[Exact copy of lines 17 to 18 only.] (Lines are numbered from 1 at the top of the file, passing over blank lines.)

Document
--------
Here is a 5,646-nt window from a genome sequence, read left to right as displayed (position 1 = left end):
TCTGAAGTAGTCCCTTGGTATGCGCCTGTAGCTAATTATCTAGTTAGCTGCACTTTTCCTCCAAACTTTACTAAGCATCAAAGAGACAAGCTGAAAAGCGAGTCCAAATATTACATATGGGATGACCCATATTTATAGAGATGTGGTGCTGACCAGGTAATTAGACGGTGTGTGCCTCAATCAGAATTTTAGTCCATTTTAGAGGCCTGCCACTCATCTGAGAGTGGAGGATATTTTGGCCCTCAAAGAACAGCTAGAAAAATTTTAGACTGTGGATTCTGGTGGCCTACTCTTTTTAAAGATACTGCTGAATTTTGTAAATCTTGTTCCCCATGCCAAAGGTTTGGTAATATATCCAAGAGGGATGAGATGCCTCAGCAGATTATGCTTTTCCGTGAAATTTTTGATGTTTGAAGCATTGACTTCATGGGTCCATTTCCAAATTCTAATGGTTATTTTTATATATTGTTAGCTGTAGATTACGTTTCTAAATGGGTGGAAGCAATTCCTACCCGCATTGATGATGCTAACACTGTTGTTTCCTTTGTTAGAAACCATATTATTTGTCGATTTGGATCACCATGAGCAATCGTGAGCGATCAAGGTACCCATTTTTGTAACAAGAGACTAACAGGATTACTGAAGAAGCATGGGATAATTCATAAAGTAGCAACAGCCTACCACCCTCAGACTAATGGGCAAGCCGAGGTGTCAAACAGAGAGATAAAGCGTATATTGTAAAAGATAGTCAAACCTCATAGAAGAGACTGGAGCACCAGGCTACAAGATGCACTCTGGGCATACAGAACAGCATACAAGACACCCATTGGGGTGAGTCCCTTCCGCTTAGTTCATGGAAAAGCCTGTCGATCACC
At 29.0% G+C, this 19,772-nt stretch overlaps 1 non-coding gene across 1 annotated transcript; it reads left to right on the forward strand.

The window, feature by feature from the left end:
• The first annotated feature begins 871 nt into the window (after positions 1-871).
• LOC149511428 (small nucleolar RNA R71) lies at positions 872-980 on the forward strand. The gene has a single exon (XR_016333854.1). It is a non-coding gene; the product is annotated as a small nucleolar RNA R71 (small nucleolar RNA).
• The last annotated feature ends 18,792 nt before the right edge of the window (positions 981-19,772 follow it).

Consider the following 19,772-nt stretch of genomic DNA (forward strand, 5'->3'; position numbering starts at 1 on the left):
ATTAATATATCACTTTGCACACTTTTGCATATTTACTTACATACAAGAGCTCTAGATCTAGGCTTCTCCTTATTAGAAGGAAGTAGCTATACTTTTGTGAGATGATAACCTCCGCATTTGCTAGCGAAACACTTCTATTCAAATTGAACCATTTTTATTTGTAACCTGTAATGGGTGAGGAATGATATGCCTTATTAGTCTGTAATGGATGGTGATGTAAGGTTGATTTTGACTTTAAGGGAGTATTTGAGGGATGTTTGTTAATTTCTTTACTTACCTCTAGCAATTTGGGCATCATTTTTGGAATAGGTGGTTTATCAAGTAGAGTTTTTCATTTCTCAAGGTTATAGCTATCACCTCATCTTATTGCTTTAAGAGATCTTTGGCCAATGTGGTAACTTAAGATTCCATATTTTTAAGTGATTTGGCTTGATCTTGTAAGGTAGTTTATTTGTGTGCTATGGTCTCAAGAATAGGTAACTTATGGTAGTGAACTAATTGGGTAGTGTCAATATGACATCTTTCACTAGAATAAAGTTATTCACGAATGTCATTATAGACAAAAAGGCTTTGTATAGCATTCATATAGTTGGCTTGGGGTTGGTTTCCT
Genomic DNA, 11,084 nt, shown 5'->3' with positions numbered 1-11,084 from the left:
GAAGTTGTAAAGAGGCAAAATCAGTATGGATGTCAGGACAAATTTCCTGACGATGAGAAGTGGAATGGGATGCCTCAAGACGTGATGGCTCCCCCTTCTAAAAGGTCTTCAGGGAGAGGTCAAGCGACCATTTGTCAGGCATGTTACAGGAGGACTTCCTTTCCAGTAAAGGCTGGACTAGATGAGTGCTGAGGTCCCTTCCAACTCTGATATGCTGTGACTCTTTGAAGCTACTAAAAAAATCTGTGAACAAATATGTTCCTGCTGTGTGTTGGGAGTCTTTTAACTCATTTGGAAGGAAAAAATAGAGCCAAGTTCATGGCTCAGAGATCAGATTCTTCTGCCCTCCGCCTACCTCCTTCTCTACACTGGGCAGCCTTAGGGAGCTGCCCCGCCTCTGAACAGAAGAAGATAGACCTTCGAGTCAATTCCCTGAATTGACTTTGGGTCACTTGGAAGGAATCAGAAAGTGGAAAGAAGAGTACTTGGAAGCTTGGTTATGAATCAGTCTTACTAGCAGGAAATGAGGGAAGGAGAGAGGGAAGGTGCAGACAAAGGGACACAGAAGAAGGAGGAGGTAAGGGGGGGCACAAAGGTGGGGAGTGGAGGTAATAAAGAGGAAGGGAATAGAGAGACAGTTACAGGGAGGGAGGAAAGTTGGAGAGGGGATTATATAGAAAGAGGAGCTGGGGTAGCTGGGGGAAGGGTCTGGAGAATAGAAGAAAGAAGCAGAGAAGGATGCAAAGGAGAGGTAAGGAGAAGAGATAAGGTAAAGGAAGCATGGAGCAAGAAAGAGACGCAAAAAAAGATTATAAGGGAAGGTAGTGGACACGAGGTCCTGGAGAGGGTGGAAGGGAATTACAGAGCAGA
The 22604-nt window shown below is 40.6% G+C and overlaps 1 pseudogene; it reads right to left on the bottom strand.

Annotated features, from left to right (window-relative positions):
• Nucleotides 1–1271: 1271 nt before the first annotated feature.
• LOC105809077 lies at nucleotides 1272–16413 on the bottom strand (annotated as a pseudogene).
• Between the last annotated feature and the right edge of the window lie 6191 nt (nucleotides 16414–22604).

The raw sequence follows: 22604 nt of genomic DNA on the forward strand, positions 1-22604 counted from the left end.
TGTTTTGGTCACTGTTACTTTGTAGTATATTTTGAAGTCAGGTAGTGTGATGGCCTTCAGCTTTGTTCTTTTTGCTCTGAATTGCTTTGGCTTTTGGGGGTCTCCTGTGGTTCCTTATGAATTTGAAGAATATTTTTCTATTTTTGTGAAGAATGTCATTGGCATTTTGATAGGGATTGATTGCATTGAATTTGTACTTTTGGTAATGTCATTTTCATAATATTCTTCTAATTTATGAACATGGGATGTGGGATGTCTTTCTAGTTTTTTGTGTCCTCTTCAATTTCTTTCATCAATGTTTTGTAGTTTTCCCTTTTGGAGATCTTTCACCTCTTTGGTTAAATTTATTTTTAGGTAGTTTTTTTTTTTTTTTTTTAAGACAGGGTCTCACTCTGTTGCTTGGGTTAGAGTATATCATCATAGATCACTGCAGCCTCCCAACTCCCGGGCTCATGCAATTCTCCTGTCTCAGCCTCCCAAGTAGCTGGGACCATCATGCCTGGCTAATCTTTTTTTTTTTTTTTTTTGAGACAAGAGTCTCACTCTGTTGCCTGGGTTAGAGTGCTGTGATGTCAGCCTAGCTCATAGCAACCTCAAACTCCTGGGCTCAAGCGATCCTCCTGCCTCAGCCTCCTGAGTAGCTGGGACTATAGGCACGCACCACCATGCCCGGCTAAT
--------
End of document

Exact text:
The raw sequence follows: 22604 nt of genomic DNA on the forward strand, positions 1-22604 counted from the left end.
TGTTTTGGTCACTGTTACTTTGTAGTATATTTTGAAGTCAGGTAGTGTGATGGCCTTCAGCTTTGTTCTTTTTGCTCTGAATTGCTTTGGCTTTTGGGGGTCTCCTGTGGTTCCTTATGAATTTGAAGAATATTTTTCTATTTTTGTGAAGAATGTCATTGGCATTTTGATAGGGATTGATTGCATTGAATTTGTACTTTTGGTAATGTCATTTTCATAATATTCTTCTAATTTATGAACATGGGATGTGGGATGTCTTTCTAGTTTTTTGTGTCCTCTTCAATTTCTTTCATCAATGTTTTGTAGTTTTCCCTTTTGGAGATCTTTCACCTCTTTGGTTAAATTTATTTTTAGGTAGTTTTTTTTTTTTTTTTTTAAGACAGGGTCTCACTCTGTTGCTTGGGTTAGAGTATATCATCATAGATCACTGCAGCCTCCCAACTCCCGGGCTCATGCAATTCTCCTGTCTCAGCCTCCCAAGTAGCTGGGACCATCATGCCTGGCTAATCTTTTTTTTTTTTTTTTTTGAGACAAGAGTCTCACTCTGTTGCCTGGGTTAGAGTGCTGTGATGTCAGCCTAGCTCATAGCAACCTCAAACTCCTGGGCTCAAGCGATCCTCCTGCCTCAGCCTCCTGAGTAGCTGGGACTATAGGCACGCACCACCATGCCCGGCTAAT